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About The Artist
Mary Lou Turner, a native of Hazard, Kentucky, moved with her parents to Dayton, Ohio in early childhood, following the path of thousands of Appalachians seeking a better way of life. Others who followed this path included the Osborne Brothers, Red Allen and Joe Isaacs. While they made names for themselves in bluegrass, Ms. Turner found her musical home in mainstream country. Her career path went from Dayton to Wheeling's Jamboree to Nashville and eventually to Branson, Missouri.
Turner was only an infant when her parents left the mountains for Ohio's Miami Valley. As a teenager, she guested a couple of times on WLW's Midwestern Hayride and recorded a custom single on a label in Nashville.
After high school, the young vocalist secured a regular spot on WWVA's soon to be renamed Jamboree U S A. She also married David Byrd who would serve as her pianist and band leader.
Mary Lou spent nearly eight years at the Jamboree. During this time, she recorded a long play album on the Jamboree label. Her appearance schedule took her through many adjacent states in the East and Midwest as well as an extended tour of military bases.
But another break came her way when Bill Anderson's long-time female vocalist Jan Howard left his employ and Ms. Turner took her place in January 1973. Billboard told readers in an early February issue that Mary Lou's first appearance with Bill was in Charlotte, NC. She was said to be warmly received by a crowd of over 8,000.
She was also on Bill Anderson's first tour in the United Kingdom; it started on February 5, 1975. In another first, Bill brought Jimmy Gately and the Po' Boys along with Mary Lou to the famed Palomino club in Los Angeles for the first time in February 1976.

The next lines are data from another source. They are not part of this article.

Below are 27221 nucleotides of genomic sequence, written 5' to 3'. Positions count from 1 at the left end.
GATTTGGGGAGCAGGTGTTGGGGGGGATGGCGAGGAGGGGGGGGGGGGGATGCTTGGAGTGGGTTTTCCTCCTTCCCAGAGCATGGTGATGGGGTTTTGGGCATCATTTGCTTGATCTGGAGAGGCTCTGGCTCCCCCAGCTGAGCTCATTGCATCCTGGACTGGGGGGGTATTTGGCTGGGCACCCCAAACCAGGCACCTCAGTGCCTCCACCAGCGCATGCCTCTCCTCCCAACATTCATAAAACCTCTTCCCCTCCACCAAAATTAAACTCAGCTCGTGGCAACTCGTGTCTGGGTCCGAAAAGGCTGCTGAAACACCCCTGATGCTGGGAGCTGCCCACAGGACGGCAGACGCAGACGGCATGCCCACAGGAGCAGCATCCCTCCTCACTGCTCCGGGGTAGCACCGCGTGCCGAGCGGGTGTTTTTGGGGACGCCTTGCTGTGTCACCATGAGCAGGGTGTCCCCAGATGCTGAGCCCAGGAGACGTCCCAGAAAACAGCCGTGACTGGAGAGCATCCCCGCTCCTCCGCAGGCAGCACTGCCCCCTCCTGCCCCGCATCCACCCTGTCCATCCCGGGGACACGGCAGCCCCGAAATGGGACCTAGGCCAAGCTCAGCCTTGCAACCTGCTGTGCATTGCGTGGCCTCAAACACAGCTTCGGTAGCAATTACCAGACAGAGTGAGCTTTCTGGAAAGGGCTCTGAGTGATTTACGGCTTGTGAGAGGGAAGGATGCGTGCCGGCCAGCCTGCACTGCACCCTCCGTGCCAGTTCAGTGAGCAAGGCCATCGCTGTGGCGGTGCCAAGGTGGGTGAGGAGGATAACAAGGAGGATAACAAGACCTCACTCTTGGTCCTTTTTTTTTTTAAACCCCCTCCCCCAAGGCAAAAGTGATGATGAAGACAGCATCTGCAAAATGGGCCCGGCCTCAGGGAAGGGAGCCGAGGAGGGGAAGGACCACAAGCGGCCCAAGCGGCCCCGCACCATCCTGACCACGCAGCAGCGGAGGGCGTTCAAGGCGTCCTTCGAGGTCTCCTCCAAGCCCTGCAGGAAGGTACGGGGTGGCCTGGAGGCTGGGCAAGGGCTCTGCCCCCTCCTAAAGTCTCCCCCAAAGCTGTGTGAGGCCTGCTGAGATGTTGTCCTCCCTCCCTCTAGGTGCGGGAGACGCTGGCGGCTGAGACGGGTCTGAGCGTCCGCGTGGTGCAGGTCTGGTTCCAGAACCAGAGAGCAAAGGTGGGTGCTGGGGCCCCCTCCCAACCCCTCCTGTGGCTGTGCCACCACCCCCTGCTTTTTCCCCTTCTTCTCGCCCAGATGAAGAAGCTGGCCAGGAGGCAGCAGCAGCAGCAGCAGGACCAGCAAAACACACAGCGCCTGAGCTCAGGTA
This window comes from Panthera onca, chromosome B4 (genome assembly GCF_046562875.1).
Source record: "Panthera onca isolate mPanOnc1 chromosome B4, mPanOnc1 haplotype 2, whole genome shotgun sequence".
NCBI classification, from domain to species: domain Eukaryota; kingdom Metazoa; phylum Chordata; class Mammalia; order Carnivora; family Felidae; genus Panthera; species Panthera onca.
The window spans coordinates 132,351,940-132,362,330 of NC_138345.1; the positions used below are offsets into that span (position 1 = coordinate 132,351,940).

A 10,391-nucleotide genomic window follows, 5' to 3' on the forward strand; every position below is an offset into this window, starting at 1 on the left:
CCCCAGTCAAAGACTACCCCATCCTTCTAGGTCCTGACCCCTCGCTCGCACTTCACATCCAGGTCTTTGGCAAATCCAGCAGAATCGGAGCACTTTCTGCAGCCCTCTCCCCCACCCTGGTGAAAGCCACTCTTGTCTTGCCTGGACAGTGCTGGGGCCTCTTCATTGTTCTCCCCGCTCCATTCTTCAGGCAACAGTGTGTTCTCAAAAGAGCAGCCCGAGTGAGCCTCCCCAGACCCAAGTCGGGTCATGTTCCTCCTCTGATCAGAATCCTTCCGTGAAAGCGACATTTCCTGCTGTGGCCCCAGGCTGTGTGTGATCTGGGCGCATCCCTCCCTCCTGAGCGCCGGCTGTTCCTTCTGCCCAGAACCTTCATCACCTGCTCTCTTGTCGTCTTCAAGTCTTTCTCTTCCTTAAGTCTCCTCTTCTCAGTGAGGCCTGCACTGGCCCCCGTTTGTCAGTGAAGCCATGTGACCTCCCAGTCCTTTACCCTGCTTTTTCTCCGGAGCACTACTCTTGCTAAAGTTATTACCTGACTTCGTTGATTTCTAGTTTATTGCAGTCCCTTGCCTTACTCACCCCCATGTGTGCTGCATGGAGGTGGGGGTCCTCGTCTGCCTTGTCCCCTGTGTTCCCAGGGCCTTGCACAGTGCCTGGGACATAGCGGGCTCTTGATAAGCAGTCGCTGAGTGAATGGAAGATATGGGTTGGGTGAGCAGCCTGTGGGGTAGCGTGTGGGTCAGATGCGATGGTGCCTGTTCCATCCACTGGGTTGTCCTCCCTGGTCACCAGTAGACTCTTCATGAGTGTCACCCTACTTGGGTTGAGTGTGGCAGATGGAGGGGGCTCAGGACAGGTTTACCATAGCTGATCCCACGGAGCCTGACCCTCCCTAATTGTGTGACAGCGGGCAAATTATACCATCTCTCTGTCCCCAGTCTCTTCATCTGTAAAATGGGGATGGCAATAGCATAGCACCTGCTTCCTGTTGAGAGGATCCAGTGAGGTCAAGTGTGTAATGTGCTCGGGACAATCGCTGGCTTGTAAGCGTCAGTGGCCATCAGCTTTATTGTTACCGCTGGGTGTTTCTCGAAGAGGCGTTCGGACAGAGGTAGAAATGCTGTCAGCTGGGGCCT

In October of 1976, Billboard named Bill Anderson and Mary Lou Turner as Vocal Duo of the Year. The awards were based on the top records of the year and their charts.
The Anderson connection also got Mary Lou a contract with his label, MCA (formerly Decca). Over the next five years she had ten singles on MCA, seven of which made the Billboard charts. "It's Different with You" ranked highest at the 25th spot in 1976. On the other hand, her two long-play albums and four charted duets with Whispering Bill did much better. "Sometimes" hit number one in 1975 and two more made the top twenty with the 1977 "Where Are You Going, Billy Boy" (a re-write of an old traditional ballad) being perhaps the most memorable.
By 1978, Turner had departed from MCA and in 1980 from the Bill Anderson connection. Before leaving Bill, she went with him on a United Kingdom tour in February. In early March of 1980, Loudilla Johnson was reporting that Mary Lou had recently formed her own road show. At the same time, she formed her own Fan Club that was presided over by Jo Schmitt in Minnesota.
Signing with the new Churchill Records label, she charted four times, but none went higher than #78. First she went solo and then sang some gospel.
By the mid-1980's, Mary Lou and David found a new home in Branson where she worked as vocalist and he as pianist in Boxcar Willie's (Lecil Martin) successful theater venture. The Byrds spent several seasons there through at least 1994 and probably longer.
While no later information is available to this writer, the reports that Mary Lou Turner retired in 1980 were at least premature by fifteen years.
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